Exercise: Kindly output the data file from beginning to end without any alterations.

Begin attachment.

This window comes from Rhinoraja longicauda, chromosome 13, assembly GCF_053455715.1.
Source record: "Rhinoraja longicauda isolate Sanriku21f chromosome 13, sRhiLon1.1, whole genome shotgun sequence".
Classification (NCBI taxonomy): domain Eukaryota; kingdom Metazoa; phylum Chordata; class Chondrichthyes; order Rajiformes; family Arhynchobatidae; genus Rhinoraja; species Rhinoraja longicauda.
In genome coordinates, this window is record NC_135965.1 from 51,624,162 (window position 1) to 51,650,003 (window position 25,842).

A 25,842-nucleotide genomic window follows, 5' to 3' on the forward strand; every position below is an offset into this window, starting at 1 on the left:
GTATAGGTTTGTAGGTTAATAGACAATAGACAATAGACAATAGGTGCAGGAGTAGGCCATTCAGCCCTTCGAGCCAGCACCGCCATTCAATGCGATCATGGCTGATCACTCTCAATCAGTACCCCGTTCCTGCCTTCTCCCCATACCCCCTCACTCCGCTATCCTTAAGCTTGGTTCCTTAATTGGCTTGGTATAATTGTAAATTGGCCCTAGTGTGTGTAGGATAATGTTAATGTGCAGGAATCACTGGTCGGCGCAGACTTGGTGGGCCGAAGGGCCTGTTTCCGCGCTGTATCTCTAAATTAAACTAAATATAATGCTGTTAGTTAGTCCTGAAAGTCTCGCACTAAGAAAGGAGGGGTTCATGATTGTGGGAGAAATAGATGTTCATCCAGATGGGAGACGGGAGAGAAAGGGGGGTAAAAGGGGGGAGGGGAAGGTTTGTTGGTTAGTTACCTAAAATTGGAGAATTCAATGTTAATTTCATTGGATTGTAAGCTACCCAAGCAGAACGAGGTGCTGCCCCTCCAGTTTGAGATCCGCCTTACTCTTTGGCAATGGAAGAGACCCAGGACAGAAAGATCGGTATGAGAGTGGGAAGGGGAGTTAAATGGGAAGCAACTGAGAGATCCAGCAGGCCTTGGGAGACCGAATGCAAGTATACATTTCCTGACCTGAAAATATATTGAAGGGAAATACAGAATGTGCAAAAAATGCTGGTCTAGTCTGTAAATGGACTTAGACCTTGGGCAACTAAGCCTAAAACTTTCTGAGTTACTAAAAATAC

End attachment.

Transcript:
This window comes from Rhinoraja longicauda, chromosome 13, assembly GCF_053455715.1.
Source record: "Rhinoraja longicauda isolate Sanriku21f chromosome 13, sRhiLon1.1, whole genome shotgun sequence".
Classification (NCBI taxonomy): domain Eukaryota; kingdom Metazoa; phylum Chordata; class Chondrichthyes; order Rajiformes; family Arhynchobatidae; genus Rhinoraja; species Rhinoraja longicauda.
In genome coordinates, this window is record NC_135965.1 from 51,624,162 (window position 1) to 51,650,003 (window position 25,842).

A 25,842-nucleotide genomic window follows, 5' to 3' on the forward strand; every position below is an offset into this window, starting at 1 on the left:
GTATAGGTTTGTAGGTTAATAGACAATAGACAATAGACAATAGGTGCAGGAGTAGGCCATTCAGCCCTTCGAGCCAGCACCGCCATTCAATGCGATCATGGCTGATCACTCTCAATCAGTACCCCGTTCCTGCCTTCTCCCCATACCCCCTCACTCCGCTATCCTTAAGCTTGGTTCCTTAATTGGCTTGGTATAATTGTAAATTGGCCCTAGTGTGTGTAGGATAATGTTAATGTGCAGGAATCACTGGTCGGCGCAGACTTGGTGGGCCGAAGGGCCTGTTTCCGCGCTGTATCTCTAAATTAAACTAAATATAATGCTGTTAGTTAGTCCTGAAAGTCTCGCACTAAGAAAGGAGGGGTTCATGATTGTGGGAGAAATAGATGTTCATCCAGATGGGAGACGGGAGAGAAAGGGGGGTAAAAGGGGGGAGGGGAAGGTTTGTTGGTTAGTTACCTAAAATTGGAGAATTCAATGTTAATTTCATTGGATTGTAAGCTACCCAAGCAGAACGAGGTGCTGCCCCTCCAGTTTGAGATCCGCCTTACTCTTTGGCAATGGAAGAGACCCAGGACAGAAAGATCGGTATGAGAGTGGGAAGGGGAGTTAAATGGGAAGCAACTGAGAGATCCAGCAGGCCTTGGGAGACCGAATGCAAGTATACATTTCCTGACCTGAAAATATATTGAAGGGAAATACAGAATGTGCAAAAAATGCTGGTCTAGTCTGTAAATGGACTTAGACCTTGGGCAACTAAGCCTAAAACTTTCTGAGTTACTAAAAATAC